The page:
Comment on the language of T S Eliot in terms of language use and creating pattern.

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Karen P.L. Hardison | College Teacher | eNotes Employee

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T.S. Eliot was innovative in his use of language and developed unique methods for evoking emotion in the reader. Three examples are negative words that belie a cheery tone; classical and other allusions in incongruous places; variations in the metrical pattern that elicit change in mood.

As an example of the first is from the beginning of "The Love Song of J. Alfred Prufrock," which opens with a cheery tone on the part of the speaker based on an invitation to accompany him: "Let' us^ / go' then^ / you' and^ / I'...." The rhythm of trochaic (/ ^) tetrameter (four feet) in the opening line enforces the cheerful tone. But Line 3 introduces discordant negatives in the vocabulary that contradict the cheerfulness. In the excerpt following, the cheerful vocabulary is in italics and the negative vocabulary is in bold.

LET us go then, you and I,
When the evening is spread out against the sky
Like a patient etherised upon a table;    
Let us go, through certain half-deserted streets,    
The muttering retreats

The second point is illustrated by the second stanza comprising Lines 13 and 14 of the same poem. There is an eerie disconnect between the perpetual motion of women coming and going to and from no apparent location for no apparent purpose and one's expectation of reality. The disconnection from reality is heightened by the fact of their seemingly random "Talking of Michelangelo."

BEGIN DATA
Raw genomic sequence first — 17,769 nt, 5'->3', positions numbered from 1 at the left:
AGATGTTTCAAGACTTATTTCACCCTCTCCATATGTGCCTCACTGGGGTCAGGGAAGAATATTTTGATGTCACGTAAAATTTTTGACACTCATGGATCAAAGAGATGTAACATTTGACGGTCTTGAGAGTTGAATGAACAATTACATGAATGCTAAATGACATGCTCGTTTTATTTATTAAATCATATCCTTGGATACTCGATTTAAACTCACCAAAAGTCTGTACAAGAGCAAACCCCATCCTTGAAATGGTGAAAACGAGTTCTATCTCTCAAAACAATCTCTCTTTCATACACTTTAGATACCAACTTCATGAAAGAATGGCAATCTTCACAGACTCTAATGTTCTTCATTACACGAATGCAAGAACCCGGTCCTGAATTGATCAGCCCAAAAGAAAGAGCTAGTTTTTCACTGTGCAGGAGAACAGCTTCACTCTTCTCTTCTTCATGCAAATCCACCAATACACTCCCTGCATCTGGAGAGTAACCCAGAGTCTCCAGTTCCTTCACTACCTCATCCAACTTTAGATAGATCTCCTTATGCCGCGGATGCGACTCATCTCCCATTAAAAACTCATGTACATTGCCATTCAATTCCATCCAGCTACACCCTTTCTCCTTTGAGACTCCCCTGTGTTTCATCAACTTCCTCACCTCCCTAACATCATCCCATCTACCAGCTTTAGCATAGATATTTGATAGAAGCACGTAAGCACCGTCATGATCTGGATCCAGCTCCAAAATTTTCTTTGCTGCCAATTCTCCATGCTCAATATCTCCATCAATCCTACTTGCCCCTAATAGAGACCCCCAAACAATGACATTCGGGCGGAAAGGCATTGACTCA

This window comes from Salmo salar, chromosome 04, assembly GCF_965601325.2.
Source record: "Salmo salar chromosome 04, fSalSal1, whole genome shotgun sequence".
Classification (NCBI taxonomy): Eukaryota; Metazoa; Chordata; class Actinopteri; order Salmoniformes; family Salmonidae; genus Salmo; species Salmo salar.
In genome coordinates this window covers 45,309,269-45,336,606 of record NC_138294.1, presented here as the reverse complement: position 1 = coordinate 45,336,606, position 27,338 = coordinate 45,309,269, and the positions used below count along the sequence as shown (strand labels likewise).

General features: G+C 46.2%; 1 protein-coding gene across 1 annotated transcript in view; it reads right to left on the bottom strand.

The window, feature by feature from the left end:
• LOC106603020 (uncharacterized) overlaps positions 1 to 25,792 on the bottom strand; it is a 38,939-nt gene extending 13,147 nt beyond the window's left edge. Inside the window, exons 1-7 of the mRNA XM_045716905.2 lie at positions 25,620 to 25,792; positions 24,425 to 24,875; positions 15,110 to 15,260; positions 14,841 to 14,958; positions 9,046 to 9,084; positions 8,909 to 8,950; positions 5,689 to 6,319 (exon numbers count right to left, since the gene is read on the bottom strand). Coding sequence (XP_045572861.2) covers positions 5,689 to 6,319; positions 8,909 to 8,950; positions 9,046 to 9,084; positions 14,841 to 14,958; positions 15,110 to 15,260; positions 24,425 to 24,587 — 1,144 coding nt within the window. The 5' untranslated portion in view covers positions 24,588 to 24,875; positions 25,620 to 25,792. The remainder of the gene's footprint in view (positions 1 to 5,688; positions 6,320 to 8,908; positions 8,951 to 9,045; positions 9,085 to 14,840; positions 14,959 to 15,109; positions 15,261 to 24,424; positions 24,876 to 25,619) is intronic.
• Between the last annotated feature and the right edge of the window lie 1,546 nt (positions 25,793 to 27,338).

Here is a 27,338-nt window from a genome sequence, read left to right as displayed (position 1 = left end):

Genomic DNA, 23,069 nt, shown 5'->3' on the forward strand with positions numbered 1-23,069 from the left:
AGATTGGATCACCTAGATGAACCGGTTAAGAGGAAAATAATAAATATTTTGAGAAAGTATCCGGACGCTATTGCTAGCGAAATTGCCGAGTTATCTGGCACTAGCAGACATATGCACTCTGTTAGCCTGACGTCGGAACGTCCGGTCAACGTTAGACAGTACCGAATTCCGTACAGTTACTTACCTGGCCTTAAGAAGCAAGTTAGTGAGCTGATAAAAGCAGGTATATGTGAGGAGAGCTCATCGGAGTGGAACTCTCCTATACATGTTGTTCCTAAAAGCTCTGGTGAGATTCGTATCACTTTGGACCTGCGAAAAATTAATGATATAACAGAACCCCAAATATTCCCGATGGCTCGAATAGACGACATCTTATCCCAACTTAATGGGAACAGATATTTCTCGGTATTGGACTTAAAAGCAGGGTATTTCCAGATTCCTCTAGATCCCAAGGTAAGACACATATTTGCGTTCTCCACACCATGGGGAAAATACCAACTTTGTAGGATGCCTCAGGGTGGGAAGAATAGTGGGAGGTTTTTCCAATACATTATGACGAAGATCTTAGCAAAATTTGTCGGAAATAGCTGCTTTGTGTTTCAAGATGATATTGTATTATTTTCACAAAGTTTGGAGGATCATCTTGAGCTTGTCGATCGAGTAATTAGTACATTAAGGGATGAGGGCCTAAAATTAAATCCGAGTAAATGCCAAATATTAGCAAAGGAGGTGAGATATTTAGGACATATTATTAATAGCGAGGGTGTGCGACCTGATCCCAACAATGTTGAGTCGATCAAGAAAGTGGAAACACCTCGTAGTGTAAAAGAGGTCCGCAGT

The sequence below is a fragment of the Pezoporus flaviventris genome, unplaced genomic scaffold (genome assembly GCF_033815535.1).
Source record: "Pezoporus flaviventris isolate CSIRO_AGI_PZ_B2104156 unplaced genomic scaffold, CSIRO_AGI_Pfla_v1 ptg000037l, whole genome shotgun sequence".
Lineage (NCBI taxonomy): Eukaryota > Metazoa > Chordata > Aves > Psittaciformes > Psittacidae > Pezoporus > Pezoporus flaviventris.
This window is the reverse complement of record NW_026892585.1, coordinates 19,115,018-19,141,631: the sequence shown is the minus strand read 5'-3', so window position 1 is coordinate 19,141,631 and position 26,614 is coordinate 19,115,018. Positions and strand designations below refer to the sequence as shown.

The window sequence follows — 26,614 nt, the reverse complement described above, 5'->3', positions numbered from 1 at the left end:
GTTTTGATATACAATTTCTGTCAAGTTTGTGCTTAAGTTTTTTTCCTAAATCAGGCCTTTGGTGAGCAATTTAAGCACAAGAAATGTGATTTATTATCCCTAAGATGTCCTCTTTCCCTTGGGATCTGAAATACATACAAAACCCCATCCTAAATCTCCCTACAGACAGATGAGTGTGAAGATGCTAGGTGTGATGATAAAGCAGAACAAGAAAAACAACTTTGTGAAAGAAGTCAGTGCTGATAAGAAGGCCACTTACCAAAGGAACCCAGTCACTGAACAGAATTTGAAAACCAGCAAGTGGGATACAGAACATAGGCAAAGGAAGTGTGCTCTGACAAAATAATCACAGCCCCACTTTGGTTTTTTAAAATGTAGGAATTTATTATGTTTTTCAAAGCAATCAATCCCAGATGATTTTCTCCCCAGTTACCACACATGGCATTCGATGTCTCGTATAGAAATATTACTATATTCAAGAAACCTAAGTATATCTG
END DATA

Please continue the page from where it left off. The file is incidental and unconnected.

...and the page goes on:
In the room the women come and go    
Talking of Michelangelo.

The third point is illustrated in Lines 10 through 17 of the same. There are three mood changes in the passage and three major meter changes from iambic (^ /), with a trochaic tag (/ ^), to anapestic (^ ^ /) and back to iambic.

The excerpt begins in six feet of iambs followed by a tag of four feet of trochee (iambic hexameter and trochaic tetrameter, respectively). The meter changes at Lines 13 and 14 to two lines of an uncertain three feet of anapest (^ ^ /), or anapestic trimeter, that accords with the anapestic name of Michelangelo (Mi^chel^an'/ge ^lo^).

After that follow seven feet of iambs (^ /), or iambic heptameter, at Lines 15 and 16. With each rhythmic change, the poem's mood changes.

To lead you to an overwhelming question …            10
Oh, do not ask, “What is it?”    
Let us go and make our visit.    

In the room the women come and go    
Talking of Michelangelo.    

The yellow fog that rubs its back upon the window-panes,            15
The yellow smoke that rubs its muzzle on the window-panes

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